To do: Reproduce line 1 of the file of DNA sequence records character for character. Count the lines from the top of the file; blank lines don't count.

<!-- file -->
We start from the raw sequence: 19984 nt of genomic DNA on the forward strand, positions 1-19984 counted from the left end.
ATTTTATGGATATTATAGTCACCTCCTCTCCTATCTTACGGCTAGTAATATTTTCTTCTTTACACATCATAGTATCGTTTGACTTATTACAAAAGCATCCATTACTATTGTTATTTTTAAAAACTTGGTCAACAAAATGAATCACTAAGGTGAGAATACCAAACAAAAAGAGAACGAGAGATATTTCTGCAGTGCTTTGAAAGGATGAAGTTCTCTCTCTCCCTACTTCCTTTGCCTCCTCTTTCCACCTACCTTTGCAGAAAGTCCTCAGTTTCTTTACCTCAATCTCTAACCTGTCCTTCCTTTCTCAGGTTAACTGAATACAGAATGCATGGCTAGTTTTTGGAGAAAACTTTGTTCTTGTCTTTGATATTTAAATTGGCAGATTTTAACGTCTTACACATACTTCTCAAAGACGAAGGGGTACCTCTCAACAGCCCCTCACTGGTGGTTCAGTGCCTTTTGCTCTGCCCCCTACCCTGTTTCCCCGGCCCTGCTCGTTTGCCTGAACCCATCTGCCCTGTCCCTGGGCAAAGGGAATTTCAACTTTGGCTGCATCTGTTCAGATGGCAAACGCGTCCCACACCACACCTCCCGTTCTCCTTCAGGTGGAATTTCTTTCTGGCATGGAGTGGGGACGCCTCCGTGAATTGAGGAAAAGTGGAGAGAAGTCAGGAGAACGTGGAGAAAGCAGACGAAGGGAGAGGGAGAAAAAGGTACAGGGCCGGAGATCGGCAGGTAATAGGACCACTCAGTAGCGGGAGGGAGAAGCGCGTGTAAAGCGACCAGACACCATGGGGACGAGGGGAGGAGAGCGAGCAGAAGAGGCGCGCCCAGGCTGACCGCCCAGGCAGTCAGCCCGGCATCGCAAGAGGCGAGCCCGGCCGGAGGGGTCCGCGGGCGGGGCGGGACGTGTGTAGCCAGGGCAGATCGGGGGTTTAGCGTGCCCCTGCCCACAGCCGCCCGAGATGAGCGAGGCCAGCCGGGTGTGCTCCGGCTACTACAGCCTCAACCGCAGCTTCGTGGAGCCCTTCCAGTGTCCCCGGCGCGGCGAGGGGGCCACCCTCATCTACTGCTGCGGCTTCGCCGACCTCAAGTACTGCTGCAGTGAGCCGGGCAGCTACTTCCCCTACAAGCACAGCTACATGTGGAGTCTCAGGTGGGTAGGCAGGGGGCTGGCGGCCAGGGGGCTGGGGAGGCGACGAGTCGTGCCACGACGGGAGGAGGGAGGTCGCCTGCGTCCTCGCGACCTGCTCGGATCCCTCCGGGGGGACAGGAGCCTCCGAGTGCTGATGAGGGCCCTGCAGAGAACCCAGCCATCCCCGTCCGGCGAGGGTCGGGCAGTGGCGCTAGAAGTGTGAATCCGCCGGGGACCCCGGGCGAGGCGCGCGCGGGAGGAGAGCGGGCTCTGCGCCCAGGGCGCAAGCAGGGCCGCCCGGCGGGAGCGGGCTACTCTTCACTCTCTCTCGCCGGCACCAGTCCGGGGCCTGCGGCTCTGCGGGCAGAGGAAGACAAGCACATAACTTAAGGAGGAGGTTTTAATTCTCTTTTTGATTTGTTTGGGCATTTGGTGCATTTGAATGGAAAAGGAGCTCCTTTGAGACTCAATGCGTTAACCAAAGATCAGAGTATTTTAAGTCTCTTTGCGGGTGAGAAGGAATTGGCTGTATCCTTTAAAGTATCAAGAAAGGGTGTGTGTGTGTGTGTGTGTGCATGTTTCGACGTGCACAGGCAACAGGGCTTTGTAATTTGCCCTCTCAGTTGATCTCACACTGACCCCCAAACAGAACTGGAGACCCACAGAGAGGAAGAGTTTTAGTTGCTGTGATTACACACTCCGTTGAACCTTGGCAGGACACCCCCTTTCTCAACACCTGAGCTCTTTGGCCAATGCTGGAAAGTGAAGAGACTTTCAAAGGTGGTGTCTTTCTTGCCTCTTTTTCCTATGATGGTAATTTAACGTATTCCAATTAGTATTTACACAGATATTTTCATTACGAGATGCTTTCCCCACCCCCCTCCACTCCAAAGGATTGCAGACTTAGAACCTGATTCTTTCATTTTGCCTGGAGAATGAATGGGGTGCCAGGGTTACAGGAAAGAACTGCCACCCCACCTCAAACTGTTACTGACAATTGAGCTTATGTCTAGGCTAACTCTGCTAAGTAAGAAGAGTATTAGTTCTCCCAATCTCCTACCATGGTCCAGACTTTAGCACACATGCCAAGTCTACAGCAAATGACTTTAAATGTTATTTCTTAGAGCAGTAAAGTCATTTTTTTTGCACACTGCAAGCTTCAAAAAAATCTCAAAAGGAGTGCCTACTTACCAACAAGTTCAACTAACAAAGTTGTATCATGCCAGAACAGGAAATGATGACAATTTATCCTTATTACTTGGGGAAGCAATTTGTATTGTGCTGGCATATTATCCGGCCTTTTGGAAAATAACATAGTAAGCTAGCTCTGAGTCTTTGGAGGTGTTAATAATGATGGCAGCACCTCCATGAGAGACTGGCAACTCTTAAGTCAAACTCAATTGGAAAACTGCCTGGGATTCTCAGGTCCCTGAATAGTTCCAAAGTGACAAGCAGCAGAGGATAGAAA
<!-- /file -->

We start from the raw sequence: 19984 nt of genomic DNA on the forward strand, positions 1-19984 counted from the left end.